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How COVID-19 will affect women's pensions in the long term

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·Writer, Yahoo Finance UK
·4-min read
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Young woman putting money into a jar
The coronavirus pandemic is likely to exacerbate the gender savings gap even further, research has found. Photo: Getty

It is clear that the pandemic is more than just a health crisis, but an economic one too. Since the lockdown was introduced in March, millions of people have been furloughed or made redundant. And not only is the financial fallout of coronavirus affecting women more severely than men, it will continue to impact their savings for years to come.

Prior to the virus, women only saved a third of the amount that men do by the time they reached retirement. This is primarily because of the time taken out of their careers to have children and pay inequality. In 2019, women in their 60s had an average of £51,100 ($67,415) in their private pension pots while men had £156,500, according to the Pensions Policy Institute.

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The coronavirus pandemic is likely to exacerbate the gender savings gap even further, research by Aegon has found — with a greater proportion of women saying they will decrease pension contributions in the next six months.

Women are more likely to stop contributions and less likely to use any fall in markets to invest more, the study found, both of which could widen rather than reduce the pension gap between men and women. In total, 15% of women said they were likely to decrease pension contributions in the next six months, compared to 10% of men. This is, in part, due to the financial challenges COVID-19 has brought for women.

“There’s no doubt that a lot of people, men and women, will have been adversely affected by COVID-19, although the impact on women’s finances could arguably be worse,” says Alan Chan, a chartered financial planner and director at IFS Wealth & Pensions.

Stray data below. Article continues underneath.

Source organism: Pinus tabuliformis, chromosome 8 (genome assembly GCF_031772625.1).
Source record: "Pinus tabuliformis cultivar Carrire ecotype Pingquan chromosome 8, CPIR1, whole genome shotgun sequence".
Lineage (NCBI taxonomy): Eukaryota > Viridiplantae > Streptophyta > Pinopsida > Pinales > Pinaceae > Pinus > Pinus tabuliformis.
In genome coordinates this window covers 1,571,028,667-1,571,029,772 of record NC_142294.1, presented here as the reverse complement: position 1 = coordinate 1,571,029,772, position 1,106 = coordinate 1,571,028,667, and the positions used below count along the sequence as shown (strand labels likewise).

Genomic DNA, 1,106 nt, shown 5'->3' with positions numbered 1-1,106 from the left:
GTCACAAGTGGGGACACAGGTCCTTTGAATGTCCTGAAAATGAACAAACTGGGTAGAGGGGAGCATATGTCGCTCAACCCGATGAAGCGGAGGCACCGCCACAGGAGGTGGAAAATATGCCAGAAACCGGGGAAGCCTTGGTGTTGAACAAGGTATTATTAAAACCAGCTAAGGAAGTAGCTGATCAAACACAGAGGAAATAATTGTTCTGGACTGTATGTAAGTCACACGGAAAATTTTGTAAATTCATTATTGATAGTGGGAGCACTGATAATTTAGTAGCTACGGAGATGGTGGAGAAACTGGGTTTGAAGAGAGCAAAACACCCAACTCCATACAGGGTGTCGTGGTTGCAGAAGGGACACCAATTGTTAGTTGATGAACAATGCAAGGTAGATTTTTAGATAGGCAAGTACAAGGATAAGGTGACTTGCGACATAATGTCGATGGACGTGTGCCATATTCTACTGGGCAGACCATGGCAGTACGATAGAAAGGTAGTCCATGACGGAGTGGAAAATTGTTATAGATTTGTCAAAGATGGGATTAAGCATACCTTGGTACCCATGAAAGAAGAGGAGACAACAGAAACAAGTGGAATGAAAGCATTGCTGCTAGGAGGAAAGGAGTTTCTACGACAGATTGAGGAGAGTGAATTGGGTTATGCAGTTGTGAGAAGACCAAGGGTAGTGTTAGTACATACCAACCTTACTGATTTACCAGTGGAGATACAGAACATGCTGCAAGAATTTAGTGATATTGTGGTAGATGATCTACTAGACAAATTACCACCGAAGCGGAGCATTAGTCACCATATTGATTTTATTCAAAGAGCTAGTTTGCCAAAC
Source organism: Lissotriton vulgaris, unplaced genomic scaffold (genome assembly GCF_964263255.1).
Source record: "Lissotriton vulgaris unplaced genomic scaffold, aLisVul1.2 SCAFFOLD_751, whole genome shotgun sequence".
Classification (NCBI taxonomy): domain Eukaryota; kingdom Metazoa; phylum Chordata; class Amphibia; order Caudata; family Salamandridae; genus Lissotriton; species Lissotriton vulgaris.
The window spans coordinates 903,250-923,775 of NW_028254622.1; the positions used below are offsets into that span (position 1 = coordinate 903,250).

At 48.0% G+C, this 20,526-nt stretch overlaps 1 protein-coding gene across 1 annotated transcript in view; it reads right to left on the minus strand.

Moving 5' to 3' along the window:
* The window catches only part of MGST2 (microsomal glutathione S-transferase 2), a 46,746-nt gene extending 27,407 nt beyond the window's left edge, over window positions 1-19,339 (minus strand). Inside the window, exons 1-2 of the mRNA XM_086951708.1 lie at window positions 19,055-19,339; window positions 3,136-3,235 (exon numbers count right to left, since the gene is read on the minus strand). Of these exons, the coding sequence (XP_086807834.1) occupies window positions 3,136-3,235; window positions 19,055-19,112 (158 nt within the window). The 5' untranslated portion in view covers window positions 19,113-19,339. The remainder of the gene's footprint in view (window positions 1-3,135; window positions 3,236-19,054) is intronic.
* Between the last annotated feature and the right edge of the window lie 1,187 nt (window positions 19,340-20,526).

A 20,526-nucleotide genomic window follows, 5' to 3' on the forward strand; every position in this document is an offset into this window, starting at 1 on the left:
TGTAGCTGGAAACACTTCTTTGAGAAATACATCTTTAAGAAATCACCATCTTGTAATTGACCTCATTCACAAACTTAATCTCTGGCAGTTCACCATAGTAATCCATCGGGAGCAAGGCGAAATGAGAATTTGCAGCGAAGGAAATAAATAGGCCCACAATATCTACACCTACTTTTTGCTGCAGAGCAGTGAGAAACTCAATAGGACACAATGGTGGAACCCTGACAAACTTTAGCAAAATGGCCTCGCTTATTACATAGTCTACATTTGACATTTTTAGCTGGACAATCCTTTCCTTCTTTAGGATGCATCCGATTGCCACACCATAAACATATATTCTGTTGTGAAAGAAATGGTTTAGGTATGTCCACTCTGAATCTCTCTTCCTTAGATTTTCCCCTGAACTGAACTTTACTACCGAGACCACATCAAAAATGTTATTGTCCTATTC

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Research by the Institute for Fiscal Studies found women were a third more likely to work in a sector that was shut down during the lockdown than men. One in six female employees were in such sectors, compared with one in seven men.

Women are also more likely to work in low-paid sectors such as care and leisure — sectors hit hard by the crisis. According to the IFS data, low earners are seven times as likely as high earners to have worked in a sector that is now shut.

The lockdown also left many working parents with little choice but to take time off or to try to work from home while caring for their kids. Without nurseries, professional childcare and family support networks, ONS data has shown women have borne the brunt of childcare responsibilities, household chores and homeschooling.

“Women traditionally had the lion share of home responsibilities and so their career history is already quite patchy, and the recent pandemic just compounds the problem further,” he adds.

“Now that there are a lot of people looking for work, and even more when the furlough scheme comes to an end, it could adversely impact on the job prospects for women.”

This could have a knock-on effect on women’s pensions as they will not be part of an employer pension scheme and benefit from automatic enrolment. “Pensions, just like any form of savings, will be left on the backburner when people are going through financial difficulty and struggling to even put food on the table for their family,” Chan says.

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Samantha Secomb, a chartered financial planner and the director of Pentins Financial Planners and Women's Wealth, says relationship issues caused by the mass shutdown can also contribute to savings problems too.

“We are also hearing about an increase in relationship problems resulting from living in close quarters with spouses in lockdown, furloughed or working from home, and trying to home educate and parent children,” she explains.

“Statistically, women are vulnerable when relationships break down typically losing entitlement to assets intended to support later life, having greater carer responsibilities and less support to maintain a career.”

So what needs to be done to address the problem? Firstly, pension legislation and auto-enrolment need to be more inclusive and flexible.

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“There needs to be change on many levels to help close the pension gap for women — societal, cultural, policy and legislation as well as individual personal responsibility. Coronavirus will have exacerbated an existing vulnerability for women in all these areas,” Secomb adds.

“Society needs to support change that enables families to work flexibly to earn and raise families — let's celebrate Dads’ efforts more and make it more attractive to be a Dad carer as well as revere our mums whether they manage a home or a hedge fund.”

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